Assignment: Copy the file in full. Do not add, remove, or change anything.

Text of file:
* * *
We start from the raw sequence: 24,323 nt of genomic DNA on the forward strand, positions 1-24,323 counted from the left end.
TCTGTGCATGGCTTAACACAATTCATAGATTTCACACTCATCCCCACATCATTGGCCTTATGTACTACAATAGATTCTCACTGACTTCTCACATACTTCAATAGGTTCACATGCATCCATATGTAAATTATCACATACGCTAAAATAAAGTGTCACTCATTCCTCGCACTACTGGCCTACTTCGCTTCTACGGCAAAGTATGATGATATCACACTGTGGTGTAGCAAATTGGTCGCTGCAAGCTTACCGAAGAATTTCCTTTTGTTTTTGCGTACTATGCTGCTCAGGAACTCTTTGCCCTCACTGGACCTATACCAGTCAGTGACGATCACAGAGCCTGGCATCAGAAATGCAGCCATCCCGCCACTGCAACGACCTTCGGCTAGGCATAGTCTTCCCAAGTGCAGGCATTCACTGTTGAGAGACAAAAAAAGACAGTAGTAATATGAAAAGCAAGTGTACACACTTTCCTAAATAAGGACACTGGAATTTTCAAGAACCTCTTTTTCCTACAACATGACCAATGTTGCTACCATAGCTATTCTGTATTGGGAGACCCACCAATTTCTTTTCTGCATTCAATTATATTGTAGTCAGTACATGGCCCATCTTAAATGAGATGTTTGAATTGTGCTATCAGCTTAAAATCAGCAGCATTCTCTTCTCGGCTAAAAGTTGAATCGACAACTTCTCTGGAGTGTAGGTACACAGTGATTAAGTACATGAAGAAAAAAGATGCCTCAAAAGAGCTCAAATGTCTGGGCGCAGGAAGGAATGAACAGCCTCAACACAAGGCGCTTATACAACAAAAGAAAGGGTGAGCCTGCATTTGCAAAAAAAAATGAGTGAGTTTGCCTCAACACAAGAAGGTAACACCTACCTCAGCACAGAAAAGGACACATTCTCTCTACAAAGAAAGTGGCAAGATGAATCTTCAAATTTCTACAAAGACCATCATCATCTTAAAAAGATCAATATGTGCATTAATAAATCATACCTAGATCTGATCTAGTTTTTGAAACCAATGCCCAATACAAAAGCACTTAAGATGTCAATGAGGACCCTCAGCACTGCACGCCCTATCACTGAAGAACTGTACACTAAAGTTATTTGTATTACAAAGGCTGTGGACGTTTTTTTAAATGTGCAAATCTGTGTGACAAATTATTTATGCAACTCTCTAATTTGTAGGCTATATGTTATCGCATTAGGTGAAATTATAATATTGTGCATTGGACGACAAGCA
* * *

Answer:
We start from the raw sequence: 24,323 nt of genomic DNA on the forward strand, positions 1-24,323 counted from the left end.
TCTGTGCATGGCTTAACACAATTCATAGATTTCACACTCATCCCCACATCATTGGCCTTATGTACTACAATAGATTCTCACTGACTTCTCACATACTTCAATAGGTTCACATGCATCCATATGTAAATTATCACATACGCTAAAATAAAGTGTCACTCATTCCTCGCACTACTGGCCTACTTCGCTTCTACGGCAAAGTATGATGATATCACACTGTGGTGTAGCAAATTGGTCGCTGCAAGCTTACCGAAGAATTTCCTTTTGTTTTTGCGTACTATGCTGCTCAGGAACTCTTTGCCCTCACTGGACCTATACCAGTCAGTGACGATCACAGAGCCTGGCATCAGAAATGCAGCCATCCCGCCACTGCAACGACCTTCGGCTAGGCATAGTCTTCCCAAGTGCAGGCATTCACTGTTGAGAGACAAAAAAAGACAGTAGTAATATGAAAAGCAAGTGTACACACTTTCCTAAATAAGGACACTGGAATTTTCAAGAACCTCTTTTTCCTACAACATGACCAATGTTGCTACCATAGCTATTCTGTATTGGGAGACCCACCAATTTCTTTTCTGCATTCAATTATATTGTAGTCAGTACATGGCCCATCTTAAATGAGATGTTTGAATTGTGCTATCAGCTTAAAATCAGCAGCATTCTCTTCTCGGCTAAAAGTTGAATCGACAACTTCTCTGGAGTGTAGGTACACAGTGATTAAGTACATGAAGAAAAAAGATGCCTCAAAAGAGCTCAAATGTCTGGGCGCAGGAAGGAATGAACAGCCTCAACACAAGGCGCTTATACAACAAAAGAAAGGGTGAGCCTGCATTTGCAAAAAAAAATGAGTGAGTTTGCCTCAACACAAGAAGGTAACACCTACCTCAGCACAGAAAAGGACACATTCTCTCTACAAAGAAAGTGGCAAGATGAATCTTCAAATTTCTACAAAGACCATCATCATCTTAAAAAGATCAATATGTGCATTAATAAATCATACCTAGATCTGATCTAGTTTTTGAAACCAATGCCCAATACAAAAGCACTTAAGATGTCAATGAGGACCCTCAGCACTGCACGCCCTATCACTGAAGAACTGTACACTAAAGTTATTTGTATTACAAAGGCTGTGGACGTTTTTTTAAATGTGCAAATCTGTGTGACAAATTATTTATGCAACTCTCTAATTTGTAGGCTATATGTTATCGCATTAGGTGAAATTATAATATTGTGCATTGGACGACAAGCA